Very conservatively, we estimate that, as of August 2023, between 18.000 to 32,900 morphometric studies employed PCA without employing a conventional classification tool of the field (LDA): ‘landmarks AND morphometrics AND PCA -LDA’ (18,000), ‘morphometrics AND PCA -LDA’ (32,900). We also estimated the citation count (12511) of PCA tools based on Google Scholar’s citation count using the following searches: ‘”geomorph” AND PCA -LDA’ (6,390) (6), ‘”morphoJ” AND PCA -LDA’ (3770) (65), ‘”TPS (Thin-Plate Spline) series” AND PCA -LDA’ (898) (100), ‘morphologika and PCA - LDA’ (584) (83), ‘”MorphpoTools” and PCA -LDA’ (147) (66), ‘”Morphpo Tools” and PCA -LDA’ (41), ‘EVAN Toolbox and PCA -LDA’ (124) (, respectively.


PCA has a wide range of applications in geometric morphometrics where different variations of it are used. In some methods PCA is used in combination with or integrated in other methods as is the case with Phylogenetic Principal Component Analysis (Phy-PCA) (92) and Phylogenetically Aligned Component Analysis (PACA) (27). We did not investigate and address all these applications; however, the same approach presented here can be taken to investigate them.

Data and scripts availability

All our data and scripts that can replicate our results and figures are available via GitHub:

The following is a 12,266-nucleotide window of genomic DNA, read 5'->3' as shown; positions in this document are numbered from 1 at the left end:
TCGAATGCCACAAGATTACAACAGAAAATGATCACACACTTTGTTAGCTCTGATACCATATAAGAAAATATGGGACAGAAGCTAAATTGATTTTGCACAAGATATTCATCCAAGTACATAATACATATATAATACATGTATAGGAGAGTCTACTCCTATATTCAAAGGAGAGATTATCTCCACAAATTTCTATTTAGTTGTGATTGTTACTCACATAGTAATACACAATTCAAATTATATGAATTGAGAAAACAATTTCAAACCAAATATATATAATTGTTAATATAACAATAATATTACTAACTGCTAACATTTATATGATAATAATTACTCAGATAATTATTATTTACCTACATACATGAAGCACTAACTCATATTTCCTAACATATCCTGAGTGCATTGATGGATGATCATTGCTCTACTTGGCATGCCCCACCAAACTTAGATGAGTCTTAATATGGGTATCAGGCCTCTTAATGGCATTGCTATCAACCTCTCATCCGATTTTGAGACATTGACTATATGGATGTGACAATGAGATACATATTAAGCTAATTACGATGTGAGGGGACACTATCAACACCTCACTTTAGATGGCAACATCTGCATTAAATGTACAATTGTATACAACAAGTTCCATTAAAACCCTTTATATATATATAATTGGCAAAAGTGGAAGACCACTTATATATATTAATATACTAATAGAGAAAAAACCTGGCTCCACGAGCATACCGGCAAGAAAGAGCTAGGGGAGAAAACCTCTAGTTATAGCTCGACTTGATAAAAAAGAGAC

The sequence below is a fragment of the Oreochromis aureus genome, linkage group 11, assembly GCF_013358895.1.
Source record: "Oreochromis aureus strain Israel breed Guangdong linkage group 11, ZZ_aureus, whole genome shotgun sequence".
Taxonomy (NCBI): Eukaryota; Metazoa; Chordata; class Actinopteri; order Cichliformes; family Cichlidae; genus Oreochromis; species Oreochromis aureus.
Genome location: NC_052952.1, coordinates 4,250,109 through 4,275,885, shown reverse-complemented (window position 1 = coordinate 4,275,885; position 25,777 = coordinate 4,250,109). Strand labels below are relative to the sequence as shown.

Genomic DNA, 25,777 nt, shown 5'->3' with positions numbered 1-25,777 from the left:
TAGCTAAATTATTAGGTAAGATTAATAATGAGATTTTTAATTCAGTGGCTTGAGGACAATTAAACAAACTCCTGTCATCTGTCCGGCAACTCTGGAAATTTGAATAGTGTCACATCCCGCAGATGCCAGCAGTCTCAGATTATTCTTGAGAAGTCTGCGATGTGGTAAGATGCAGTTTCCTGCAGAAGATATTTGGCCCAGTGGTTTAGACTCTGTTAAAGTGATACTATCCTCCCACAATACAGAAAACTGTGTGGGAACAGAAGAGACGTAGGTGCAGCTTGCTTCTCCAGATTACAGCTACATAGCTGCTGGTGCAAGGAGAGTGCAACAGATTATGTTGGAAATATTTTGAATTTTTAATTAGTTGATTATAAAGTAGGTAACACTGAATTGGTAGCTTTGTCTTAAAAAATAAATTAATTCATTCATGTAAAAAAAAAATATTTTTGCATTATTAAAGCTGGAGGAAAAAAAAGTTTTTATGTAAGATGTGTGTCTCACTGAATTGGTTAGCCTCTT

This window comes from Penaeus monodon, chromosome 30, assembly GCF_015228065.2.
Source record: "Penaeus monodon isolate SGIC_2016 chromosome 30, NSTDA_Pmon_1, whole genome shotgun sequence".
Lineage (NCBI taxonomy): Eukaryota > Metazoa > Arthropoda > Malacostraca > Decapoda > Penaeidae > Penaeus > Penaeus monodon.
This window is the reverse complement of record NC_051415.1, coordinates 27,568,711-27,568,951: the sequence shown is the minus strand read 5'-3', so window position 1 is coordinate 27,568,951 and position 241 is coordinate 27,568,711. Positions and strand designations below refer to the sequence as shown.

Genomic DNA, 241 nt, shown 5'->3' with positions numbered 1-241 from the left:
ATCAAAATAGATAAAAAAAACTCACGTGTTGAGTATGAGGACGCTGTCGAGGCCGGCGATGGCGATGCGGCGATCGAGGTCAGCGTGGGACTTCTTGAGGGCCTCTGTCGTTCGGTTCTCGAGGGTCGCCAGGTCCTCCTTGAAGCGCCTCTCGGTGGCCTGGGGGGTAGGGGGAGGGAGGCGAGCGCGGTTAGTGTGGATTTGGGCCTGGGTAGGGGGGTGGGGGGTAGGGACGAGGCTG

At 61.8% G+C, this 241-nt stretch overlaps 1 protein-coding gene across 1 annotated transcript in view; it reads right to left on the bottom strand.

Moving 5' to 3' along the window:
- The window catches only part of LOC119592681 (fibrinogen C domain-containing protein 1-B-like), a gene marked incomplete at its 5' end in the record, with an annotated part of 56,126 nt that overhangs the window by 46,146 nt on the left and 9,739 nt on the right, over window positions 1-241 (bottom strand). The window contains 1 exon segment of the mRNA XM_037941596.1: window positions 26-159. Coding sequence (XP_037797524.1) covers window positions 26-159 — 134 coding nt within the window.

EE and NM were partially funded by the Swedish Research Council award to EE (2020–03485). The computations were enabled by resources provided by the Swedish National Infrastructure for Computing (SNIC) at Lund, partially funded by the Swedish Research Council through grant agreement no. 2018-05973.

We would like to extend our heartfelt gratitude to Paul O’Higgins for his invaluable support throughout this research. His provision of landmark data, prompt responses to our queries, and meticulous manuscript review significantly enriched the quality of this work, reflecting his passion and expertise in the field of morphometrics.

Declaration of interests

In accordance with ethical guidelines and the nature of our research, we hereby declare that the authors have no conflicting interests to disclose pertaining to this paper. There are no financial, personal, or professional affiliations that could potentially influence the findings or conclusions presented in this paper.